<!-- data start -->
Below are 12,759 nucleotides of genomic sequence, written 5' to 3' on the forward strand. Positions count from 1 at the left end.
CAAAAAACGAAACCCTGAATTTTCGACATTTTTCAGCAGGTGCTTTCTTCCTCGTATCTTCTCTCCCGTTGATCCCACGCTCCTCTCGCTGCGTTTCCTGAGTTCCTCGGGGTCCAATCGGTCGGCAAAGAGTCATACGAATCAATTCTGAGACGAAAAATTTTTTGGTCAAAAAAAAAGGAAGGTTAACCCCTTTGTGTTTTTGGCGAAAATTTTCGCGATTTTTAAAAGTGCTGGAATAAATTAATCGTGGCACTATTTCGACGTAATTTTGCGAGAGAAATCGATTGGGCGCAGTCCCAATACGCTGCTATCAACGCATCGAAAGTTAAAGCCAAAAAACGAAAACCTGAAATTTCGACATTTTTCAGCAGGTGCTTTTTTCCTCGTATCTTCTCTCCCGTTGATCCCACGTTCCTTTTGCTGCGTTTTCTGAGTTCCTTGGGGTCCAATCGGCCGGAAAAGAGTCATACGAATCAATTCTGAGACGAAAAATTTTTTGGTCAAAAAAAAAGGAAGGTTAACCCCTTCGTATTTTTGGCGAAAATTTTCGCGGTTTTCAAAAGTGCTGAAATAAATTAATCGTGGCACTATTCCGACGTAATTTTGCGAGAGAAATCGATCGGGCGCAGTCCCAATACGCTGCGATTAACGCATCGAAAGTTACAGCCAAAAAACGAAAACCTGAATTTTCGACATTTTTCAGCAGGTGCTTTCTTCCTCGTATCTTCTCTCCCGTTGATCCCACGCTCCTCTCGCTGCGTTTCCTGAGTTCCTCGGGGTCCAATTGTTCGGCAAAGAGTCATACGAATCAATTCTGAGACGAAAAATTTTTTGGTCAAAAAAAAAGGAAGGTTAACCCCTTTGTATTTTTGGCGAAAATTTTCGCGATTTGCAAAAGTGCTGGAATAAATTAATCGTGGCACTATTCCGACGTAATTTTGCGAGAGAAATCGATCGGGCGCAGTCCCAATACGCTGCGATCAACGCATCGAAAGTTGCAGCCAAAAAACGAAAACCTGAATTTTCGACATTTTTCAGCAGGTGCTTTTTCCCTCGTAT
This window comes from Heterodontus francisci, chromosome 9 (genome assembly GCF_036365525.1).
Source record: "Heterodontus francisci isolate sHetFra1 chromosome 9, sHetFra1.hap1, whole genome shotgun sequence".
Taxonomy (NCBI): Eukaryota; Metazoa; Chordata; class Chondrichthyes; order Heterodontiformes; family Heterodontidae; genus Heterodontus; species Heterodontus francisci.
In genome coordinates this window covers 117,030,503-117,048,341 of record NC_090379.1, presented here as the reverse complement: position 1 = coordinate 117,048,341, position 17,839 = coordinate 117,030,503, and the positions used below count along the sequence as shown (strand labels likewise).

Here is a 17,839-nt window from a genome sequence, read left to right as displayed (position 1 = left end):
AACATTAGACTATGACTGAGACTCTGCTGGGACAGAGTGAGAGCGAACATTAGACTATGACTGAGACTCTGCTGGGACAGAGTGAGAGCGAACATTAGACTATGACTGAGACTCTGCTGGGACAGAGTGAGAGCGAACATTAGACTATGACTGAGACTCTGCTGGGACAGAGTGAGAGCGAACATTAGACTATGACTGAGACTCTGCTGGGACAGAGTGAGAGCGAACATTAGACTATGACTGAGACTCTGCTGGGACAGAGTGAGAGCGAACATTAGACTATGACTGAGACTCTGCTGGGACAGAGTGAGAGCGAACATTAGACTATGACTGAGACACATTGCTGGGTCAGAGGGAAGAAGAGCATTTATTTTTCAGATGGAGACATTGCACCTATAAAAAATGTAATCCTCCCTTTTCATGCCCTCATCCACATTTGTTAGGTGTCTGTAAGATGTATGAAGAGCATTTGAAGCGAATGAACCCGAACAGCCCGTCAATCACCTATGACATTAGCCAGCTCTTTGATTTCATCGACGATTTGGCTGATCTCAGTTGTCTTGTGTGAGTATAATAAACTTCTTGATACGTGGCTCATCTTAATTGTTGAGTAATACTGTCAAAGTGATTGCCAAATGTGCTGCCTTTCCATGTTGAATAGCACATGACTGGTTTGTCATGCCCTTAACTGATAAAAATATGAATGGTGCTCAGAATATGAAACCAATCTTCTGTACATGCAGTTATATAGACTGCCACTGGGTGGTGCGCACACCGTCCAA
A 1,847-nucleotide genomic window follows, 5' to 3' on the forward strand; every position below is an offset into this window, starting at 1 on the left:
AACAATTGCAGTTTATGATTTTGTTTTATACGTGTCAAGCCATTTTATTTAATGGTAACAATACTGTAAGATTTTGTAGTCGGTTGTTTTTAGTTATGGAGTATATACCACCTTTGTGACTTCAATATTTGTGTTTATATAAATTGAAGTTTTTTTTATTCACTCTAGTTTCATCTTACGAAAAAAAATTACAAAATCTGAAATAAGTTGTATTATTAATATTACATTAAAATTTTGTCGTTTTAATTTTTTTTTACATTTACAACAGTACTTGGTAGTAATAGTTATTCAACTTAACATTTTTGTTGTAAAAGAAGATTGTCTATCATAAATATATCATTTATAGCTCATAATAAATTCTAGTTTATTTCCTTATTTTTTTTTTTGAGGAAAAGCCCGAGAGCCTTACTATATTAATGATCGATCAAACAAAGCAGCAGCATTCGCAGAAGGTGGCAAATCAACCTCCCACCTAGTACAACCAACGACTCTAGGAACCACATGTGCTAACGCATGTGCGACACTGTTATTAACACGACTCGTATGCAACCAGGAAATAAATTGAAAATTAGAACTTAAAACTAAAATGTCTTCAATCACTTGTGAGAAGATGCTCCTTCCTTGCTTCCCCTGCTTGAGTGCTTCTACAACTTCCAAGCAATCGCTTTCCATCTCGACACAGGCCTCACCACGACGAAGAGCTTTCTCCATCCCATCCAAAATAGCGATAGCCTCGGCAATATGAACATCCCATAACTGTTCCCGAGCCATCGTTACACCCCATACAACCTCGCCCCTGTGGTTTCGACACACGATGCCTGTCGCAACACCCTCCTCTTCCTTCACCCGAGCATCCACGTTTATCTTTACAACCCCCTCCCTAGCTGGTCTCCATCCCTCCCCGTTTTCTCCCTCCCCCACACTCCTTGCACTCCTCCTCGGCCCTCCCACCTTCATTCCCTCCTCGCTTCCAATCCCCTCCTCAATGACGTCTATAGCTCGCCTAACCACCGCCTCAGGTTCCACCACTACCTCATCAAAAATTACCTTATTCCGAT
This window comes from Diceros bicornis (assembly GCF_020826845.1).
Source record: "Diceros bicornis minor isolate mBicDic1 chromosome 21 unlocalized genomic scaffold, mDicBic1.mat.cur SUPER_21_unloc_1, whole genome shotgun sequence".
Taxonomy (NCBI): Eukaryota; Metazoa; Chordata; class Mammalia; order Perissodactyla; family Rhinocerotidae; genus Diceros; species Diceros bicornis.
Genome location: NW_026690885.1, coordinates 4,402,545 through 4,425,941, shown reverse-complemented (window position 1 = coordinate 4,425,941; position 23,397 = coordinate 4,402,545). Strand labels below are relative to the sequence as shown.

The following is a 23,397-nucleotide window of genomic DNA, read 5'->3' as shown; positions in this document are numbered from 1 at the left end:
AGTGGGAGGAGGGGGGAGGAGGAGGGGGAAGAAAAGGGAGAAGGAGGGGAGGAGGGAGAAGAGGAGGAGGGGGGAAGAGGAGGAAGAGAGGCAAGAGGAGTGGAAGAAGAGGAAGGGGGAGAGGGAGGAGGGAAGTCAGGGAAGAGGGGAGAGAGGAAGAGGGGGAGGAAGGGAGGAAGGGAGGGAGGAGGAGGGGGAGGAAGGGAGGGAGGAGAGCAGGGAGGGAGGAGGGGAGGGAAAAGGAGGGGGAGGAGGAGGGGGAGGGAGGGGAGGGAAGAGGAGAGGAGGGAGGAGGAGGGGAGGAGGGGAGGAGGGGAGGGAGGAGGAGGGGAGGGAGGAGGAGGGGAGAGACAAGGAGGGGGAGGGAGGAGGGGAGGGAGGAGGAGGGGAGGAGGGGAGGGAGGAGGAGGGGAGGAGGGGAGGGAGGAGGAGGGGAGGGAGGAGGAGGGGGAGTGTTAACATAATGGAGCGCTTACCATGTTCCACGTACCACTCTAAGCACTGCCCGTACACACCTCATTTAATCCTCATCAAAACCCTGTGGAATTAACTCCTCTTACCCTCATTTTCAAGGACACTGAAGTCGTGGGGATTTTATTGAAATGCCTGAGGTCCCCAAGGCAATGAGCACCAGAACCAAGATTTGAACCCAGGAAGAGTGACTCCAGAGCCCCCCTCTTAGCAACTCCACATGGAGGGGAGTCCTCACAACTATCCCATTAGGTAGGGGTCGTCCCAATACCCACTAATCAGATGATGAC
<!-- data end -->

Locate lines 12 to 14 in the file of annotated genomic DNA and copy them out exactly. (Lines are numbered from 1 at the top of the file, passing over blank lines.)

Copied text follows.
Source record: "Diceros bicornis minor isolate mBicDic1 chromosome 21 unlocalized genomic scaffold, mDicBic1.mat.cur SUPER_21_unloc_1, whole genome shotgun sequence".
Taxonomy (NCBI): Eukaryota; Metazoa; Chordata; class Mammalia; order Perissodactyla; family Rhinocerotidae; genus Diceros; species Diceros bicornis.
Genome location: NW_026690885.1, coordinates 4,402,545 through 4,425,941, shown reverse-complemented (window position 1 = coordinate 4,425,941; position 23,397 = coordinate 4,402,545). Strand labels below are relative to the sequence as shown.